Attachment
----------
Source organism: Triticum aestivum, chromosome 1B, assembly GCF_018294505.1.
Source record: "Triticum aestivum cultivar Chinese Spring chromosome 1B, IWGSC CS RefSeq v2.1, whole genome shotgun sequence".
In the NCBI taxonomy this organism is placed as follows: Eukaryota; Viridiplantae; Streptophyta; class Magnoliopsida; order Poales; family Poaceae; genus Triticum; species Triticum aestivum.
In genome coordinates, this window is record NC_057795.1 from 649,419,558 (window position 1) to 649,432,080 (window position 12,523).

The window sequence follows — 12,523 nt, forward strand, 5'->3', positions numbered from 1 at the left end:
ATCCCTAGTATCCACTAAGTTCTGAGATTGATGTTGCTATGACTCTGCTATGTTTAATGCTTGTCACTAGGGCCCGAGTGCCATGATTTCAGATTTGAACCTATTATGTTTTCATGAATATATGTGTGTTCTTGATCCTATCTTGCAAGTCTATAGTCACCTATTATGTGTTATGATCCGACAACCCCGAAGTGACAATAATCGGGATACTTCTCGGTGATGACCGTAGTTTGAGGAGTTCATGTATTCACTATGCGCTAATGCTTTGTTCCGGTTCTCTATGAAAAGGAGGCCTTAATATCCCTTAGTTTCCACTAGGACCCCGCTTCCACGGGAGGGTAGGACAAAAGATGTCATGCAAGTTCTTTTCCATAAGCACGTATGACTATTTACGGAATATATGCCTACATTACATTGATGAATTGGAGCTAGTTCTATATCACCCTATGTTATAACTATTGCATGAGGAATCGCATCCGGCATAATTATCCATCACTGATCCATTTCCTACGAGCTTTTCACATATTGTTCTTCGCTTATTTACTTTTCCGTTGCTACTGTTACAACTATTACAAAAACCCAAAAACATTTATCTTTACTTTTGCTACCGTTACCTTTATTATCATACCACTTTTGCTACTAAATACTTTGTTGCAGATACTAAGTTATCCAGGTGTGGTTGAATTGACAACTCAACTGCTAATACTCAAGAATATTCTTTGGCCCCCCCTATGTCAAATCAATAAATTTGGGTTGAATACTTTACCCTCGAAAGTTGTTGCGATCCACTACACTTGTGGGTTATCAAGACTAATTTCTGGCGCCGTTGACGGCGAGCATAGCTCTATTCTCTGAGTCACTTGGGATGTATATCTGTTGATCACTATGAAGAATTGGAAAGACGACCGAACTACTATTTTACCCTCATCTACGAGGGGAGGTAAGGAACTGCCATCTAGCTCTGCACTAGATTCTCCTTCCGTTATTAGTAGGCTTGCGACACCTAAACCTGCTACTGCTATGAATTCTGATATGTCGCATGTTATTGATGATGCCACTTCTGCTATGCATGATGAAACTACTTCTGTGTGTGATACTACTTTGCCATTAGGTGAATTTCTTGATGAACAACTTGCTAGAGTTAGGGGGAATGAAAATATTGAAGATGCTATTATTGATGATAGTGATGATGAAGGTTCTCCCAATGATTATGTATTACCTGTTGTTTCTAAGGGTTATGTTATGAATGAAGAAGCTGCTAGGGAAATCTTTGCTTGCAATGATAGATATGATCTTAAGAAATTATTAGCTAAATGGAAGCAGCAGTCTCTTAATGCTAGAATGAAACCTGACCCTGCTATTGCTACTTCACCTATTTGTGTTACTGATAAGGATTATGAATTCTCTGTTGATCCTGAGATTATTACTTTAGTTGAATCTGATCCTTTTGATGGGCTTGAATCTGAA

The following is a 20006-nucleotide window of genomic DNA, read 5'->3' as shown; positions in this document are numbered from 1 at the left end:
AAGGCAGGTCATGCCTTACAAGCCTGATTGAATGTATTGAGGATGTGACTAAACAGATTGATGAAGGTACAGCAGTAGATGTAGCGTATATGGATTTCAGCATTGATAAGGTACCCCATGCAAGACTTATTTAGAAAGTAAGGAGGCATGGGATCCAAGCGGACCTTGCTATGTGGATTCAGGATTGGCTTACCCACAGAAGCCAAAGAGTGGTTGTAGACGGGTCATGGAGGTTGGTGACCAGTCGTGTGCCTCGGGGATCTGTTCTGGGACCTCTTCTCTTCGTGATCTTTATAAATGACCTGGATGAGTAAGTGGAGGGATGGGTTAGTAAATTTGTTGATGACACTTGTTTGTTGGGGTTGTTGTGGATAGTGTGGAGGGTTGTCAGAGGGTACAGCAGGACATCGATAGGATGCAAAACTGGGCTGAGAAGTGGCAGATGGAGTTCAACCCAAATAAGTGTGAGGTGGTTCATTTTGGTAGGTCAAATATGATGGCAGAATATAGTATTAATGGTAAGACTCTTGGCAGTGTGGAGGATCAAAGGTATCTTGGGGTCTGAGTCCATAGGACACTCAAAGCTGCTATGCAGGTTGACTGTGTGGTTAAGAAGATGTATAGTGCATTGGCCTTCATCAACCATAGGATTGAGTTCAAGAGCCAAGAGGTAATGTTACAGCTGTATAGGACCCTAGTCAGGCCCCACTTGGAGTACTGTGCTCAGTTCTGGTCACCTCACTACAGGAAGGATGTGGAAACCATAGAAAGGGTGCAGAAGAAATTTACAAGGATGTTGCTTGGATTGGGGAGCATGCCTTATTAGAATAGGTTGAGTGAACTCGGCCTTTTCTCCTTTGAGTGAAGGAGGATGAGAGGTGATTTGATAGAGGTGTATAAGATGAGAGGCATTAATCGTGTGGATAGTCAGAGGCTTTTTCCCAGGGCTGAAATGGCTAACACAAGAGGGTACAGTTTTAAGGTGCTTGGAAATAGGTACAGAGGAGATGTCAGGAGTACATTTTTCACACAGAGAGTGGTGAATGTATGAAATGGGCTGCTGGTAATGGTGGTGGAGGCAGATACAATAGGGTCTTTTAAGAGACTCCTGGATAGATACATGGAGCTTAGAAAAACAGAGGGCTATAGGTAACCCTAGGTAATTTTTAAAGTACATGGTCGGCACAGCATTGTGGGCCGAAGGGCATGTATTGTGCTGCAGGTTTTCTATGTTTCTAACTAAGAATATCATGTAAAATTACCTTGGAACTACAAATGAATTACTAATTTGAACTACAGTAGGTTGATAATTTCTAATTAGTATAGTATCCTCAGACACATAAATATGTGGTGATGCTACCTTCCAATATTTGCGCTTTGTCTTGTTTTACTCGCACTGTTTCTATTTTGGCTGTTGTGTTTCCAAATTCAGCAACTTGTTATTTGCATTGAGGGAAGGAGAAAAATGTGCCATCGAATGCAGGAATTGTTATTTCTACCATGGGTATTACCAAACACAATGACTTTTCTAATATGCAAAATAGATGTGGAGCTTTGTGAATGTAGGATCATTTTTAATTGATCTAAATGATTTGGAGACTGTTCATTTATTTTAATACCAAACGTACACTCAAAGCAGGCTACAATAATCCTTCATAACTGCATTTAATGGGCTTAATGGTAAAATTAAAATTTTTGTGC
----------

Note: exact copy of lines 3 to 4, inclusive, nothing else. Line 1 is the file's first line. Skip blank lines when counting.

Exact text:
In the NCBI taxonomy this organism is placed as follows: Eukaryota; Viridiplantae; Streptophyta; class Magnoliopsida; order Poales; family Poaceae; genus Triticum; species Triticum aestivum.
In genome coordinates, this window is record NC_057795.1 from 649,419,558 (window position 1) to 649,432,080 (window position 12,523).